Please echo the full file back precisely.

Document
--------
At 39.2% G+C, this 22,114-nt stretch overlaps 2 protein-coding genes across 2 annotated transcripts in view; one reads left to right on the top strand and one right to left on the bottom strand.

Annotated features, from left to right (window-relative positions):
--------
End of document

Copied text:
At 39.2% G+C, this 22,114-nt stretch overlaps 2 protein-coding genes across 2 annotated transcripts in view; one reads left to right on the top strand and one right to left on the bottom strand.

Annotated features, from left to right (window-relative positions):